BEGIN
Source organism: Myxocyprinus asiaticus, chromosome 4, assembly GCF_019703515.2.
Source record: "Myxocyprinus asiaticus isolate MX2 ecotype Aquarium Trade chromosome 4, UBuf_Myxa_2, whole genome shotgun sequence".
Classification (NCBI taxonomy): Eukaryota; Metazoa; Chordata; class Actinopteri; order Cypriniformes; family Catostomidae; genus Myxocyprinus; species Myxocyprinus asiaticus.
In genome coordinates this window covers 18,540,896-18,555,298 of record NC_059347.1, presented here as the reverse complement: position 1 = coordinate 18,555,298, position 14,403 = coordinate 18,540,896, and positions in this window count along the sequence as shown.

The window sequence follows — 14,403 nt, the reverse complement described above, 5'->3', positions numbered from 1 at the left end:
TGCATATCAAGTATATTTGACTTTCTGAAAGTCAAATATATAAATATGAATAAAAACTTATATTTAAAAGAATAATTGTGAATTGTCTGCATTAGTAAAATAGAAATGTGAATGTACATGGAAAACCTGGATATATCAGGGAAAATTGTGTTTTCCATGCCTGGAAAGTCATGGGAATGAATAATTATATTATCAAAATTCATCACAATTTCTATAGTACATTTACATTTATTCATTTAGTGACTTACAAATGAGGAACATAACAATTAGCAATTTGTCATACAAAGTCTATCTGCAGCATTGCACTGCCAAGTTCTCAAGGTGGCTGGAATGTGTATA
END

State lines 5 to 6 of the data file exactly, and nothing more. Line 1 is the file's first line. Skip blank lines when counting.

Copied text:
The window sequence follows — 14,403 nt, the reverse complement described above, 5'->3', positions numbered from 1 at the left end:
TGCATATCAAGTATATTTGACTTTCTGAAAGTCAAATATATAAATATGAATAAAAACTTATATTTAAAAGAATAATTGTGAATTGTCTGCATTAGTAAAATAGAAATGTGAATGTACATGGAAAACCTGGATATATCAGGGAAAATTGTGTTTTCCATGCCTGGAAAGTCATGGGAATGAATAATTATATTATCAAAATTCATCACAATTTCTATAGTACATTTACATTTATTCATTTAGTGACTTACAAATGAGGAACATAACAATTAGCAATTTGTCATACAAAGTCTATCTGCAGCATTGCACTGCCAAGTTCTCAAGGTGGCTGGAATGTGTATA